Matthew P. Schmidt
Christ in the General Population
The Catholic Church has not had a simple history with astrology. From the beginning, even in Judaism, divination has been banned, and so it is today. And yet Christ’s own birth was foretold by a star in the sky. Simon the Magus and demonic prophets are condemned in Acts. Signs in the heavens are referred to multiple times in Revelation. What gives?
One key is that attempting to divine the future through astrology is forbidden. Yet the concept that the stars have some influence on our lives, as a since-debunked scientific principle, it is no better or worse than any other old theory. Thus came a controversial practice of using astrology to determine optimal times for harvesting crops, holding meetings, et cetera. But there was not any supernatural twist to this per se, only a purely physical theory. It would be as if you could hypothetically divine the future with magnets, and then you instead built a compass.
As such, many churches and even cathedrals incorporated zodiac imagery. While these symbols would be eschewed today, I think it’s worth considering one, or a variant of one.
Take this rose window:
Now imagine, beneath it, a Nativity scene.
The tension in Christianity has always been between making Jesus an inhuman God or a mere anointed mortal. But this idea that Jesus descended from Heaven, setting aside all of his glory and authority, and became a human being, subject to all the powers of the world like we are–is this not only exemplified by supposing he would be influenced by the stars as well?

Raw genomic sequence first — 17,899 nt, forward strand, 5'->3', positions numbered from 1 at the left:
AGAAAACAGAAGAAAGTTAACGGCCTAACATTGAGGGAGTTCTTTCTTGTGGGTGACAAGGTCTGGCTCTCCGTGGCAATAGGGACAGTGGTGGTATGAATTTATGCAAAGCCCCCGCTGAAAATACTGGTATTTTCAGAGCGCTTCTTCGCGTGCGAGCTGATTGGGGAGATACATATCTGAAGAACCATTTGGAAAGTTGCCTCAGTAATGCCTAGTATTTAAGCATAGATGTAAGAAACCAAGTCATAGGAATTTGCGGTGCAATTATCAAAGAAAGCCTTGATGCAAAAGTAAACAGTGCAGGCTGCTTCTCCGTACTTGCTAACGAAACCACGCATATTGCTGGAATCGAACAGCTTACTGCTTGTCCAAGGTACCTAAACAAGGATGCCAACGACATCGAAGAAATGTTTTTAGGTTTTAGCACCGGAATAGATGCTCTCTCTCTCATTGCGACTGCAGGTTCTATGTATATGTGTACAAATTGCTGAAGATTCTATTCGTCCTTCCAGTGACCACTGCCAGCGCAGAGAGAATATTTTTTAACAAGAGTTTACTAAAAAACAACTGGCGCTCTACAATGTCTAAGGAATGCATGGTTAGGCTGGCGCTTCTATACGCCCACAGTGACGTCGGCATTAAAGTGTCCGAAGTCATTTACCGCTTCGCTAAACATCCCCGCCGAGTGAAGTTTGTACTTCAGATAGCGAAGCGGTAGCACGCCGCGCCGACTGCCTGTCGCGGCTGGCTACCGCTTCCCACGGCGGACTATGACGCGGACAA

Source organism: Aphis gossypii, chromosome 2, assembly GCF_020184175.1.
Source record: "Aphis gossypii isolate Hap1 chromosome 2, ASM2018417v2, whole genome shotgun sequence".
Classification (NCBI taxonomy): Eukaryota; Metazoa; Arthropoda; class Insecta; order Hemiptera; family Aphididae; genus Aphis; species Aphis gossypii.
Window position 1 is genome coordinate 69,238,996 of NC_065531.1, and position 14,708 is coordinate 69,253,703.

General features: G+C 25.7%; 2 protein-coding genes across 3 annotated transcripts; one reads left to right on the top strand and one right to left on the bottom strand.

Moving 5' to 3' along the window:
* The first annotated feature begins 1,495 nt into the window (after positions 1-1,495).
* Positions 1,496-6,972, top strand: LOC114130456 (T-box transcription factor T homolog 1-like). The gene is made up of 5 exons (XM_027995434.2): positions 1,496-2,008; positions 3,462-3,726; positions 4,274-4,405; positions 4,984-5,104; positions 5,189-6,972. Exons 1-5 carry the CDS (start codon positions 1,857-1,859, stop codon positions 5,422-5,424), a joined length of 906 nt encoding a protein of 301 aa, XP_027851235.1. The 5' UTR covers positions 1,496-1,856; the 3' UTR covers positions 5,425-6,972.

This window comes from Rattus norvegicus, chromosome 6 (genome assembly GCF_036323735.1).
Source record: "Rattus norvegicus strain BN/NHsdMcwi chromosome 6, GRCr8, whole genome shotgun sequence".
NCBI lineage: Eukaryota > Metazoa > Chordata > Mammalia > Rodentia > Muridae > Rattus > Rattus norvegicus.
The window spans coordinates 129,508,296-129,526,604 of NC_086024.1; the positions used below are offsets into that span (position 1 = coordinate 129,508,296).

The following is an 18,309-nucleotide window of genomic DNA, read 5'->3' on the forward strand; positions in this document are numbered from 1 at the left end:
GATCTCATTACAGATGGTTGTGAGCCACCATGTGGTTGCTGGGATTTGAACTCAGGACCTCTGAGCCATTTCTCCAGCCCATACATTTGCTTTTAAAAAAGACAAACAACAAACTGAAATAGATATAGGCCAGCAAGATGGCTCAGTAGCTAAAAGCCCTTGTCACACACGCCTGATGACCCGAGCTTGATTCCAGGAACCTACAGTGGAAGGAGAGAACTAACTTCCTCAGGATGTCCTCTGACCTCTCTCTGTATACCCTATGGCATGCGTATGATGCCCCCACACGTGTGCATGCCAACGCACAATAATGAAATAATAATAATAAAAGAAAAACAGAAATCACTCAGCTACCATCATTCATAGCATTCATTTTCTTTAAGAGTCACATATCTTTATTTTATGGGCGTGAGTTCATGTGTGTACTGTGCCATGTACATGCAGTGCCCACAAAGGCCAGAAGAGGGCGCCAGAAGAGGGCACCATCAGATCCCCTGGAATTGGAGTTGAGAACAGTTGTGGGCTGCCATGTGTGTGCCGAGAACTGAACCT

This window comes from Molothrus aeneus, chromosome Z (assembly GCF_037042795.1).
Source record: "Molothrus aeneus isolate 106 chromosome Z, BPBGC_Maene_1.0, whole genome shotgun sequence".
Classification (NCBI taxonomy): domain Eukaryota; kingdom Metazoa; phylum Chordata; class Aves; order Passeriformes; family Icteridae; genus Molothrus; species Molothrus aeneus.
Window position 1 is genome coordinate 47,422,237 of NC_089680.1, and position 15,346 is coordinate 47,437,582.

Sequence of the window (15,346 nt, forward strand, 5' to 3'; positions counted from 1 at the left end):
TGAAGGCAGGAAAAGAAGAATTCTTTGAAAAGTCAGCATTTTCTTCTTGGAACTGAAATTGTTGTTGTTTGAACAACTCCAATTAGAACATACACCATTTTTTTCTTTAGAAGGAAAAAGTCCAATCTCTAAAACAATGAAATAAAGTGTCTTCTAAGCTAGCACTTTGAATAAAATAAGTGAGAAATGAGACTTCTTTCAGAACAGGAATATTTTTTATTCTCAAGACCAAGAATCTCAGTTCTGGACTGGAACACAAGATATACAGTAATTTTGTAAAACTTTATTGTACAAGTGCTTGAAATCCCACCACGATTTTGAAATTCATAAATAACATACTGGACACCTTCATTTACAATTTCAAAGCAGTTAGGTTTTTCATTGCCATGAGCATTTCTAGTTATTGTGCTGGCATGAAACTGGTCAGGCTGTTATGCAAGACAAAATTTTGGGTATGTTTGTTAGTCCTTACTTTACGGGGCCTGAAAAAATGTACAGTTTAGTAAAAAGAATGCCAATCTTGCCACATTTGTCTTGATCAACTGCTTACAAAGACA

I am not seriously saying that I believe in astrology, nor should you believe, either. But as the mere physical theory discussed earlier, it would be no weirder for Jesus to be affected by Mercury and Taurus than it would be for him to be affected by gravity or magnetism. Indeed, he would be inhuman not to be so. It would show that Jesus is treated no differently than the rest of us, another prisoner suffering the same indignities of the general population in this death’s row’s prison camp we call Earth.
Photo Credit: The Abbey of St. Denis, Paris. By TTaylor — Wikimedia Commons, CC BY-SA 3.0
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